Shorter harness lines automatically ensure an upright stance which gives you more lift to go upwind. Sheet in the sail as much as possible. If the front leg bends unintentionally, it helps to place the back foot in front of the strap. Try to tilt (“angle”) the board when you’re going upwind.
To do this, place the feet all the way out on the rail and lean out hanging on the sail. This way you can point upwind to the max.

First, extend your harness lines. Place your back foot towards the middle of the board so that you can sheet out to grant most efficient air flow around the sail. For easy cruising, keep your body upright or lean far out to accelerate. Like this you are able to go really downwind on a broad reach and control everything with foot steering.

TIP: If you carsh, make sure that you hold onto the boom, don’t let go! Then you can tuck your legs towards your body to protect yourself.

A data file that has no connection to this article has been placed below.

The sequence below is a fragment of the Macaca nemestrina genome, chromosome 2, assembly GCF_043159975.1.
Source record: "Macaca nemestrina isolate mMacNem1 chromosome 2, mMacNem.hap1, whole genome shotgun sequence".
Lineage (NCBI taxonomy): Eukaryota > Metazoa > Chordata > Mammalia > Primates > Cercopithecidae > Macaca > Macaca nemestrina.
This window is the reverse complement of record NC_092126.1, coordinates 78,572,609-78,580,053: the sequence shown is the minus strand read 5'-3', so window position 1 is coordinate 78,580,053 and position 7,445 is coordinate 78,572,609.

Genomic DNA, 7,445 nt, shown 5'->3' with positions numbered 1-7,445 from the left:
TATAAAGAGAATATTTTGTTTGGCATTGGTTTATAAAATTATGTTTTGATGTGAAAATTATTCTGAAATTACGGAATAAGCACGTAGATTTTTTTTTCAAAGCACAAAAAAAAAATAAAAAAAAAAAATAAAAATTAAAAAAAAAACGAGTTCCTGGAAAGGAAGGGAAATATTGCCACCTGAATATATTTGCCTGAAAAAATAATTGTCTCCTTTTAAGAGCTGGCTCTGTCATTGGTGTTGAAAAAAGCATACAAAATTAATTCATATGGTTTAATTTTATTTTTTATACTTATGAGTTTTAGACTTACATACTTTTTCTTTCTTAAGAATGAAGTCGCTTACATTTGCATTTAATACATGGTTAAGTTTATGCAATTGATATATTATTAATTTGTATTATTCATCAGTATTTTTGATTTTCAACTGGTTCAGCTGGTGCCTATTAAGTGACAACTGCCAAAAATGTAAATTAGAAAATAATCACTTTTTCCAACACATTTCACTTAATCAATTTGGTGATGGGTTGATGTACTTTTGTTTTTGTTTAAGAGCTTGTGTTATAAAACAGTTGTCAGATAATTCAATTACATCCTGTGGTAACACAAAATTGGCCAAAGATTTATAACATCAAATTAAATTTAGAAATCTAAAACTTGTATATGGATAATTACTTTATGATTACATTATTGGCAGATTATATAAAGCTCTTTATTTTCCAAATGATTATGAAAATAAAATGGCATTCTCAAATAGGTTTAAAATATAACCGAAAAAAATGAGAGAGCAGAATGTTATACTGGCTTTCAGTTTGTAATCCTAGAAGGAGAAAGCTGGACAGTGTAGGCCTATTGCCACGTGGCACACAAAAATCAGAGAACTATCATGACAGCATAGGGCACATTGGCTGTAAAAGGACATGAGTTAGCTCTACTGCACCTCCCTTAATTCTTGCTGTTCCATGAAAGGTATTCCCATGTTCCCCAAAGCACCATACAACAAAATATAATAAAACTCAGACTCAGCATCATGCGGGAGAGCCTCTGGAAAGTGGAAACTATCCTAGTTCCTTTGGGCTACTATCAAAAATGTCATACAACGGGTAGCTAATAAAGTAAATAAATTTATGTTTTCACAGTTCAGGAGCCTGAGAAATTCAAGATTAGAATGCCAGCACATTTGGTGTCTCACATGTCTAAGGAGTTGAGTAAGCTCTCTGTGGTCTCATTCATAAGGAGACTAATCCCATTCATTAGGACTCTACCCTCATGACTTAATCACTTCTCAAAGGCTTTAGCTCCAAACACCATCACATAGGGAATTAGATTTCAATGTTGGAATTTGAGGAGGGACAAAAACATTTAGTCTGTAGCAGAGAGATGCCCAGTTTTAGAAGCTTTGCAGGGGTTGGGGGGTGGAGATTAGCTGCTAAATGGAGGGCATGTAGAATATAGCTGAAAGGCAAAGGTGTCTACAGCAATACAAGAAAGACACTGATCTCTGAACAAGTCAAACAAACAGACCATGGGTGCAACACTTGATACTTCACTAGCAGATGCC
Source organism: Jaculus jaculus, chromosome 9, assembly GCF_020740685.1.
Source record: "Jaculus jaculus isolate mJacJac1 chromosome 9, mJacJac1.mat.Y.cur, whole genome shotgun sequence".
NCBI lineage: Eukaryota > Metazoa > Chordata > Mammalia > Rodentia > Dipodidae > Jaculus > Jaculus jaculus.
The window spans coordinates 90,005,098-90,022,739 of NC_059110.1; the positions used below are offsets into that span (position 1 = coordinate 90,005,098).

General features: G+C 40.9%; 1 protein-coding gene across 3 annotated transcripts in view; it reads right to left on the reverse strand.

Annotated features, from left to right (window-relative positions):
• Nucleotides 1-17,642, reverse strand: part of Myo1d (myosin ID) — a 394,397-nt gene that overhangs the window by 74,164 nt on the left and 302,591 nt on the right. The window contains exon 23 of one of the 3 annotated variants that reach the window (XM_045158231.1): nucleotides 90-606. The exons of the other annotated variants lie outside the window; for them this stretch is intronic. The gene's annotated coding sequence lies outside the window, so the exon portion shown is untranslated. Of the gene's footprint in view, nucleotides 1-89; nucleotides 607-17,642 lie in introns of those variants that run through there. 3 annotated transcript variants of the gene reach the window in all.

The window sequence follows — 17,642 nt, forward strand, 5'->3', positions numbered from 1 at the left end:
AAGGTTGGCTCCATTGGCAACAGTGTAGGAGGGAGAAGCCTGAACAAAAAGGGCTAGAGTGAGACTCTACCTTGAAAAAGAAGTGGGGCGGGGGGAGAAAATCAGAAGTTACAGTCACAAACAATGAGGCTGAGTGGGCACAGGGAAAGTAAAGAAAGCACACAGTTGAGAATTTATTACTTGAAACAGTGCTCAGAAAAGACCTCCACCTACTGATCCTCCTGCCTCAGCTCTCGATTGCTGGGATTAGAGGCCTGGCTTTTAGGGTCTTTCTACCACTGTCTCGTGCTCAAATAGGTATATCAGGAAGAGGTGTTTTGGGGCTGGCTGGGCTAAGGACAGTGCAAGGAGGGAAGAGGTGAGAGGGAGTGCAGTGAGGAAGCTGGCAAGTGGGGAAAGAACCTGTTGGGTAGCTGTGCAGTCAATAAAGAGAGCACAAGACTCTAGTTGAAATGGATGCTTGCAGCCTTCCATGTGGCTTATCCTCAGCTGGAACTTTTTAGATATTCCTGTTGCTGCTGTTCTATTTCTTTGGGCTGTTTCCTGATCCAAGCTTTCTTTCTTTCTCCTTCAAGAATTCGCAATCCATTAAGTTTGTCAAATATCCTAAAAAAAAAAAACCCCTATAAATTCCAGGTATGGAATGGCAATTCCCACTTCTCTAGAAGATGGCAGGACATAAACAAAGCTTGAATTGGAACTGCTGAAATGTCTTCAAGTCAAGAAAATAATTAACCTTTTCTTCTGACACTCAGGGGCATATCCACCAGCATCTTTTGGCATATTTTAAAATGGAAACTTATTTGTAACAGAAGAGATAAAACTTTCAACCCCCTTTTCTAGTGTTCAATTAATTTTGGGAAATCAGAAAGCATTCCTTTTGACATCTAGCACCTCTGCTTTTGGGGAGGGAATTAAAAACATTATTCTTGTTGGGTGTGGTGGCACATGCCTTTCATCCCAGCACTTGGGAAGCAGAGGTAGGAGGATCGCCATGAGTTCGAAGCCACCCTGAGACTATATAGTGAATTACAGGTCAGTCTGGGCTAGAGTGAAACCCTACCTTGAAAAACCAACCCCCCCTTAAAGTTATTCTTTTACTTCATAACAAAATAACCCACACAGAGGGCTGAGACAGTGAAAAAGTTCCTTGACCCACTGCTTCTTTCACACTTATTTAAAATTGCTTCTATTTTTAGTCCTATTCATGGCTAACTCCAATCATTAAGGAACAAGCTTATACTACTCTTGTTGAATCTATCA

That’s very important..

Body position and equipment are crucial for high speed foiling. If you want to sail across the wind as fast as possible, we recommend long harness lines because you lean further outboards, get more pressure on the foil and this way remain in control. High lift can be compensated for by leaning forward. The higher the speed, the shorter the time to correct the slight misalignments. Don’t fly too high because at this point you will also be angling the board and the wing tip can come out of the water. If this happens, you may lose control and crash.

The position and angle on the board are crucial for fast riding on the foil: straight arms – 90 ° angle to the body
Lean far back – 40-50 ° angle to the surface of the water